Last month the Scottish Parliament passed a new climate change bill.

The law sets challenging and responsible targets, reflecting the climate crisis we are living through.

It sets out to end Scotland’s impact on climate change pollution as soon as possible, and to roughly halve our emissions in just the next 10 years.

Many people across Scotland played their part in strengthening this law– none more so than the thousands of young people who organised Friday marches and strikes to demand action from politicians.

This law provides a comprehensive framework for concerted action to tackle climate change. But it’s only a framework, and attention from all of our politicians in Scotland must now be focused on delivering the necessary transformational policy action.

Action is the only way to show we truly recognise the scale of the climate emergency facing us. It’s the only thing the climate notices, and it’s the only thing by which future generations will judge us.

WWF has now published a report that sets out some of the next steps for Scotland on its journey to climate neutrality. The warnings are clear. Current action remains insufficient to meet existing climate targets, let alone the more challenging ones set in the new climate law.

Significant public investment, of the order of at least hundreds of millions of pounds, is needed, starting with the next Scottish budget. There can be no free passes – action needs to be led by the Scottish Government urgently in every sector of the economy, and that will mean significant changes to how people live their lives, and how our businesses do business.

But this report also comes at a time when concern about climate change has never been greater. Politicians across the spectrum say they recognise the challenge.

Nicola Sturgeon’s most recent Programme for Government put responding to the climate emergency front and centre. This can still be done, if the political leadership is there to deliver the necessary acceleration in Scotland’s climate action.

Climate policy can, and should, protect the most vulnerable, enhance lives and livelihoods, and create a fairer, flourishing Scotland. The alternative – dithering and procrastination of key decisions – risks only a delayed, rapid and disordered transition and lost economic opportunities to lead the way.

Or worse – the huge, systemic risks posed by allowing runaway climate change to take place.

Our report also sets out the key actions that need to be taken urgently by the Scottish Government across several key parts of the economy.

In our buildings, the vast majority of us still rely on burning fossil fuels to stay warm. Addressing this requires very significant public investment, up to half a billion annually, in both improving the energy efficiency of homes, and in providing subsidies to support switching away from gas boilers to modern and efficient electric heat pumps, increasingly the norm in many developed countries.

In transport, the Scottish Government has work under way to improve charging facilities for electric vehicles, to improve bus journey times, and to improve walking and cycling routes. This should all continue and be accelerated.

Our report calls for a clear signal that petrol and diesel vehicles will be banned from Scotland’s city centres from 2030. Doing so would provide an early signal and encourage many more people to buy an electric vehicle over the alternatives, and would give local authorities time to further develop alternatives to car travel.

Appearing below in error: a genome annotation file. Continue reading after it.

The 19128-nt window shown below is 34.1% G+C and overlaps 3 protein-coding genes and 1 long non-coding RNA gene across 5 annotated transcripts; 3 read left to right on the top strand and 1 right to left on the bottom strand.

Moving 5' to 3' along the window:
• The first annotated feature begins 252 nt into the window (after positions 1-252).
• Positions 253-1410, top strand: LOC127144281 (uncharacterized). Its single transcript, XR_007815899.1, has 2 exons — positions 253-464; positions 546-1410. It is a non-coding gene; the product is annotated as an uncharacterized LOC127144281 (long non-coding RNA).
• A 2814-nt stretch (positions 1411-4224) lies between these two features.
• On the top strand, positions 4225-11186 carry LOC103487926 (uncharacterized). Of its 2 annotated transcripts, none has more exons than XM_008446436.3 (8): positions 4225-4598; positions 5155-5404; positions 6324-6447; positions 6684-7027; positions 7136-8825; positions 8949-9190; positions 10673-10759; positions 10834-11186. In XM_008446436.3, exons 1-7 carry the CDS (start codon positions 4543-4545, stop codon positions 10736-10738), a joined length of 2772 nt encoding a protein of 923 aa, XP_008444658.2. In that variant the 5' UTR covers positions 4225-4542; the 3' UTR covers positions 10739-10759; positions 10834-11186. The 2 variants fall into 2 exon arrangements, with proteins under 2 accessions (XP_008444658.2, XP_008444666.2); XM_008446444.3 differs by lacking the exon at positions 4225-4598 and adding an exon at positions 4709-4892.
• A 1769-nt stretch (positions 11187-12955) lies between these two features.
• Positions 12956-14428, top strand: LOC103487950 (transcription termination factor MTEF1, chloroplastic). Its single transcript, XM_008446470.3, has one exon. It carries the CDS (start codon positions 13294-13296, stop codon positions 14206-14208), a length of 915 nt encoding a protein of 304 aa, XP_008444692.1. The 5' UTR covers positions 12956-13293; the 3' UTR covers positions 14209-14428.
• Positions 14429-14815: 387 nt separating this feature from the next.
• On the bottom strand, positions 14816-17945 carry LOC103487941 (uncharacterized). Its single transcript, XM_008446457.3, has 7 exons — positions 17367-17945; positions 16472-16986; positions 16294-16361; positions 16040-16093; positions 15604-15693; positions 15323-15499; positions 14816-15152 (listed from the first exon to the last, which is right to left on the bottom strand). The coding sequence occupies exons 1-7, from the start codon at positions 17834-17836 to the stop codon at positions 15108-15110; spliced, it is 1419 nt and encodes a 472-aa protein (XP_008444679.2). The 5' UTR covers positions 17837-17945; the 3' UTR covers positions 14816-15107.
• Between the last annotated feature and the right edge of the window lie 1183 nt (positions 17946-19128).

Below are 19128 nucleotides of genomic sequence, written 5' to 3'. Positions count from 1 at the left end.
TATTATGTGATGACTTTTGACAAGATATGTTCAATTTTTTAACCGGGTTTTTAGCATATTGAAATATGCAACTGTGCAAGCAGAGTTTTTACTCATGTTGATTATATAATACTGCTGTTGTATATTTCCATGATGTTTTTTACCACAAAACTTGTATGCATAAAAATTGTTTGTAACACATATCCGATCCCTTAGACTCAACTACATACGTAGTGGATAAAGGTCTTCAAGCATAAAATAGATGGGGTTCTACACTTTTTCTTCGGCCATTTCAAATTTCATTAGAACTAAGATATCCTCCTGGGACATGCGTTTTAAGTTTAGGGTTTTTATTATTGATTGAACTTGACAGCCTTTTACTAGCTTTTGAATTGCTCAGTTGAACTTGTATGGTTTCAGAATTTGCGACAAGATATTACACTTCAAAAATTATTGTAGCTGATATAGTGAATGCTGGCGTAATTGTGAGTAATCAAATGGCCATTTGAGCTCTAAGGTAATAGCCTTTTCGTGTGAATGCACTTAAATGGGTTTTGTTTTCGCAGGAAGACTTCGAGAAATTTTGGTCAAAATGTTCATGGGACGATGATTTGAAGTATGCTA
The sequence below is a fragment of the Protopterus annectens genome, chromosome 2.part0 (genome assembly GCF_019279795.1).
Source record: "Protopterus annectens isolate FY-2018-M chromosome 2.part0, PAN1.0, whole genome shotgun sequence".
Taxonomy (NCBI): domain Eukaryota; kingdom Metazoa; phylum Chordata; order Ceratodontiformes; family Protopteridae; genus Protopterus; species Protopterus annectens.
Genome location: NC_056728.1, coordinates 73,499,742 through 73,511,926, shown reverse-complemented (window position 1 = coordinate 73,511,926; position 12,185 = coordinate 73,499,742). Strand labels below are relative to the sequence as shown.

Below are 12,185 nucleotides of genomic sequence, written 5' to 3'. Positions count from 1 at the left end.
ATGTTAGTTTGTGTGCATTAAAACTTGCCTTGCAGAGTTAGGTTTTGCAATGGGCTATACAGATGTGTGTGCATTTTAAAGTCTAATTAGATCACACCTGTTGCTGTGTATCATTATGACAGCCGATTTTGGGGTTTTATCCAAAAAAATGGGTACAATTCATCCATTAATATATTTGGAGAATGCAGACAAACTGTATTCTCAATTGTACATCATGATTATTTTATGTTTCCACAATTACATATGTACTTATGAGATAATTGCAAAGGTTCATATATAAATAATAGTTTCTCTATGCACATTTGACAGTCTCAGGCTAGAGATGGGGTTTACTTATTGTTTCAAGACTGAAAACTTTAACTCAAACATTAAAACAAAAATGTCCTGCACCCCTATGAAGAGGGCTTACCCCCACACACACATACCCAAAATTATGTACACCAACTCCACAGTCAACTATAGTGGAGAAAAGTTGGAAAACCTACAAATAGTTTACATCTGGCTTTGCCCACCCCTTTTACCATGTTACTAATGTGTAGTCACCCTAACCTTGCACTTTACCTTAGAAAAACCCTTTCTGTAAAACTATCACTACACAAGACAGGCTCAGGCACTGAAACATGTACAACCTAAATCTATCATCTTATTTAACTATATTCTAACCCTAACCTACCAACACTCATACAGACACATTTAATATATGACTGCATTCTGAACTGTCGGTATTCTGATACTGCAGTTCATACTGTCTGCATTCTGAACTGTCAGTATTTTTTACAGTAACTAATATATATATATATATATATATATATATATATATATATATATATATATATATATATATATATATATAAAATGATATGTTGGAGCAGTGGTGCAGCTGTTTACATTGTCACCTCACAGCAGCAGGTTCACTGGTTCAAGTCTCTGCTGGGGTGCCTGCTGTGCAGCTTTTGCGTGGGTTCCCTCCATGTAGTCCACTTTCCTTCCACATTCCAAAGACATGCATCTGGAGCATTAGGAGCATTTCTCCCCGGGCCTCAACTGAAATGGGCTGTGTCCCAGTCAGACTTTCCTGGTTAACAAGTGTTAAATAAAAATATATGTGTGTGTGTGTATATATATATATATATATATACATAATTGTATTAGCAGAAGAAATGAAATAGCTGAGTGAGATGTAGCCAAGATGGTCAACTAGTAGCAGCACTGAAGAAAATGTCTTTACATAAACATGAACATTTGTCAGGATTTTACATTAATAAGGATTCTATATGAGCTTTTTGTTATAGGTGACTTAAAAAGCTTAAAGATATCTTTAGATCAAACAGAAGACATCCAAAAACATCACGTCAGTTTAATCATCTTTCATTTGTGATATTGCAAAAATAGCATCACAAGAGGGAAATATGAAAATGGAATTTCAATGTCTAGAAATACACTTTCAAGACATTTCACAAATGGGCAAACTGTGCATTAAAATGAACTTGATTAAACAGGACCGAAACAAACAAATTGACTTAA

There is also a suggestion that public agencies such as local authorities and the police move quickly to demanding zero emission vehicles from manufacturers. This should also apply to the purchase of new ferries.

Scotland has natural advantages that could place it at the centre of a new generation of climate neutral industrial processes. Carbon capture and storage and hydrogen are two technologies that can play an important role in decarbonising our manufacturing industries.

Both can be supported, through capital funding for the transportation infrastructure that will be needed to enable industrial carbon capture and storage projects to progress at a lower cost, and through an industrial hydrogen strategy that identifies which industry sectors and sites, such as glass making, will require hydrogen to decarbonise.

Land is perhaps the most important resource for our climate emergency response. Up to around £100 million is needed to further increase the rate of tree planting in Scotland, and to restore damaged peatbogs across the country so that they stop releasing damaging methane. 

In addition, Action is needed to continue to increase the amount of renewable electricity we produce, to support the decarbonisation of heat and transport.

This needs the UK Government to open up a route to market for the cheapest renewables, onshore wind, as well as continued planning by the Scottish Government to support the growth of all types of renewables. There is also huge scope to support farmers with changing agricultural practices, to reduce the climate emissions from the over application of fertiliser and from other aspects of farm practices. 

I believe that There has never been a greater commitment to action on climate change here in Scotland. In the streets, in politics, in business, in people’s hearts. Now is the time for us to lead, for us to step up our action to cut emissions and leave our children a better Scotland: one that is prospering, that is in harmony with nature, and that has ended its contribution to climate change.

- Robin Parker is the climate and energy policy manager, WWF Scotland.